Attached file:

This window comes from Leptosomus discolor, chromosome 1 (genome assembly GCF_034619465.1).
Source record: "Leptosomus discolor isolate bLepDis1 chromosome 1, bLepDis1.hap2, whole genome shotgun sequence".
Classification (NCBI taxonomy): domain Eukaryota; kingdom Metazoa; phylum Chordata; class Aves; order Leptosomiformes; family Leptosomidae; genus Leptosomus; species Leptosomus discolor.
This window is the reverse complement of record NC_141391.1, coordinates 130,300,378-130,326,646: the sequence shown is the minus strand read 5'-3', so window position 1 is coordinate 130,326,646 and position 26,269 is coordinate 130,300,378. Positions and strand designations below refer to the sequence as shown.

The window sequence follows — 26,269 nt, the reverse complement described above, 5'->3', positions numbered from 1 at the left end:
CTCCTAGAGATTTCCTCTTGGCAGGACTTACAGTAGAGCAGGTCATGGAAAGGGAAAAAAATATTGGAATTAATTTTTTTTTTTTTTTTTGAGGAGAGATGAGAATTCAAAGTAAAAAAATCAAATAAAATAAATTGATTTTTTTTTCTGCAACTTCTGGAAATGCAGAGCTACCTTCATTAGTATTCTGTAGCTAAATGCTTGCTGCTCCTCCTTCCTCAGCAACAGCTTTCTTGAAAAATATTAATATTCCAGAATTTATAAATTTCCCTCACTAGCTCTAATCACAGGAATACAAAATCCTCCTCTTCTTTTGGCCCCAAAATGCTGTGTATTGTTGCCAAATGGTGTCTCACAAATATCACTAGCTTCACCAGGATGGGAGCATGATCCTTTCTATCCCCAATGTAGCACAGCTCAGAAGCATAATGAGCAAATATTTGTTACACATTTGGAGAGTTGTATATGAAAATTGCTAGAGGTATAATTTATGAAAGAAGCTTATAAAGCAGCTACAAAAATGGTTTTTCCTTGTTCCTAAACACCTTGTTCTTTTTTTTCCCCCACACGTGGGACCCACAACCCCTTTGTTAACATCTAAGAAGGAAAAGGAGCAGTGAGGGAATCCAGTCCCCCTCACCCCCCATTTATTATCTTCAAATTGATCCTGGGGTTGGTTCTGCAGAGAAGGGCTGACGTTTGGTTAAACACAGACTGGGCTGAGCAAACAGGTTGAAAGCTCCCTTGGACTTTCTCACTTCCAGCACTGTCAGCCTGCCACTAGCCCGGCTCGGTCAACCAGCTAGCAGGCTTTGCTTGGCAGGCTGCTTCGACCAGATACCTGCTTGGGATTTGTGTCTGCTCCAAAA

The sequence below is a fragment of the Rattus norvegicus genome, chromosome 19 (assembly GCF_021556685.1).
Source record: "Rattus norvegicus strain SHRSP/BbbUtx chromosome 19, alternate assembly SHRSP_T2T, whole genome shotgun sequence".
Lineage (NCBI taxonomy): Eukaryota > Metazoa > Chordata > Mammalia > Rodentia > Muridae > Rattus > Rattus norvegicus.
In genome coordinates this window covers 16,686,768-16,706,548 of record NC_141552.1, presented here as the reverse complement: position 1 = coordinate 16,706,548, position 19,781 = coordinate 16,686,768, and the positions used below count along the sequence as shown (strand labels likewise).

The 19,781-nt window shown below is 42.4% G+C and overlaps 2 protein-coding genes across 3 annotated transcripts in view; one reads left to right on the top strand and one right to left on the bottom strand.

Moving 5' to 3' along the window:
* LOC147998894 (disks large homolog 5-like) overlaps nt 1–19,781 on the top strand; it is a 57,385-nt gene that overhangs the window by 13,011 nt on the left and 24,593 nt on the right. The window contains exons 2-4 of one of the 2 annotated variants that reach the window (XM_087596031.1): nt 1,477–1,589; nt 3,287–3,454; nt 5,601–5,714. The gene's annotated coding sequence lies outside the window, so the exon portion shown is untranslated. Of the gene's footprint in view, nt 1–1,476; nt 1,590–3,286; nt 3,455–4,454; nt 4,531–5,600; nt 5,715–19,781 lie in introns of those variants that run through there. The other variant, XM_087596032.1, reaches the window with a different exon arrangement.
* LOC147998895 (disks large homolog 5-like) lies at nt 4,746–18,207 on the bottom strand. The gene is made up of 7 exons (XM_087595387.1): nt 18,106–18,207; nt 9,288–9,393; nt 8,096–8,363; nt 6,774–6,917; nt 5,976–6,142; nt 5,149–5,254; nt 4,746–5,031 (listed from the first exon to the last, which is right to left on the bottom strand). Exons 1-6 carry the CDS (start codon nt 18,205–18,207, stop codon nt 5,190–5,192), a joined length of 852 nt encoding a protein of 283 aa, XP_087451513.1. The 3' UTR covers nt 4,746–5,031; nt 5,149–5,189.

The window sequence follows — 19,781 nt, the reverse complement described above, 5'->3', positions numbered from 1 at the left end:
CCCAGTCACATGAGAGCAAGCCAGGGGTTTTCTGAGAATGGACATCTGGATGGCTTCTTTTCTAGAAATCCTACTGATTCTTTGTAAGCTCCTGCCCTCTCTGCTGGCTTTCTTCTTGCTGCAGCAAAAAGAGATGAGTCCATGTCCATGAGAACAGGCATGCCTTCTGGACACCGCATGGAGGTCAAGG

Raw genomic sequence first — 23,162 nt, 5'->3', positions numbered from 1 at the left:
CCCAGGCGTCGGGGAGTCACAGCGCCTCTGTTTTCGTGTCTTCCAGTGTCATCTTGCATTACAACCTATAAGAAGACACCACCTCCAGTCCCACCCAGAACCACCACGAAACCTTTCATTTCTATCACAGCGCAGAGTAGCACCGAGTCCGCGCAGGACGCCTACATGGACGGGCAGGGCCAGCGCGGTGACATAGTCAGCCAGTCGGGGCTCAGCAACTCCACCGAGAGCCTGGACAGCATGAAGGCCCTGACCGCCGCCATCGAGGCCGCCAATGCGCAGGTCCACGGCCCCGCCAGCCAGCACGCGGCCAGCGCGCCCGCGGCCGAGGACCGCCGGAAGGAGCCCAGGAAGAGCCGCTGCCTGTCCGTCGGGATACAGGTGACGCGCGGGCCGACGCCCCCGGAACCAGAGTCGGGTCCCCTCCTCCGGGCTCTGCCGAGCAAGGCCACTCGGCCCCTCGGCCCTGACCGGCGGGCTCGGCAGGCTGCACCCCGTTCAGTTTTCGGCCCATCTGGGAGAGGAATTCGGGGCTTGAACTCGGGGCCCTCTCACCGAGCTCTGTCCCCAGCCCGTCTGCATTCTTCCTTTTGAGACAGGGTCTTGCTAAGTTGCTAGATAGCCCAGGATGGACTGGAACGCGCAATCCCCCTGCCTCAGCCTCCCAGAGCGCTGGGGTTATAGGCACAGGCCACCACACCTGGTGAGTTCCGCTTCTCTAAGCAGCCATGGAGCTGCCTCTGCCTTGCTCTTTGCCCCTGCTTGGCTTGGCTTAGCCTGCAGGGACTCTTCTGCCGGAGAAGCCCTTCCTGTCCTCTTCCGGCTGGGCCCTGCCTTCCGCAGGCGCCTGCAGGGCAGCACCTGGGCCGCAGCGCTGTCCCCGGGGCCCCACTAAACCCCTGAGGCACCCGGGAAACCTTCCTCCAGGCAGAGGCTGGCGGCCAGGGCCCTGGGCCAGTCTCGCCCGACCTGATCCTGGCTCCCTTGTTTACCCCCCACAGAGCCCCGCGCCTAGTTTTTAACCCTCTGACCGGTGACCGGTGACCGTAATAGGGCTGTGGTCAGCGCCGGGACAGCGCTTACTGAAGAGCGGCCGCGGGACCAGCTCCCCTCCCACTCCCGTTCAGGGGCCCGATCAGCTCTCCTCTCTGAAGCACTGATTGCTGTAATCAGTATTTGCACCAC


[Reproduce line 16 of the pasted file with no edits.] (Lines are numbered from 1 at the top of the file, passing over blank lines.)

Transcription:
CCCAGTCACATGAGAGCAAGCCAGGGGTTTTCTGAGAATGGACATCTGGATGGCTTCTTTTCTAGAAATCCTACTGATTCTTTGTAAGCTCCTGCCCTCTCTGCTGGCTTTCTTCTTGCTGCAGCAAAAAGAGATGAGTCCATGTCCATGAGAACAGGCATGCCTTCTGGACACCGCATGGAGGTCAAGG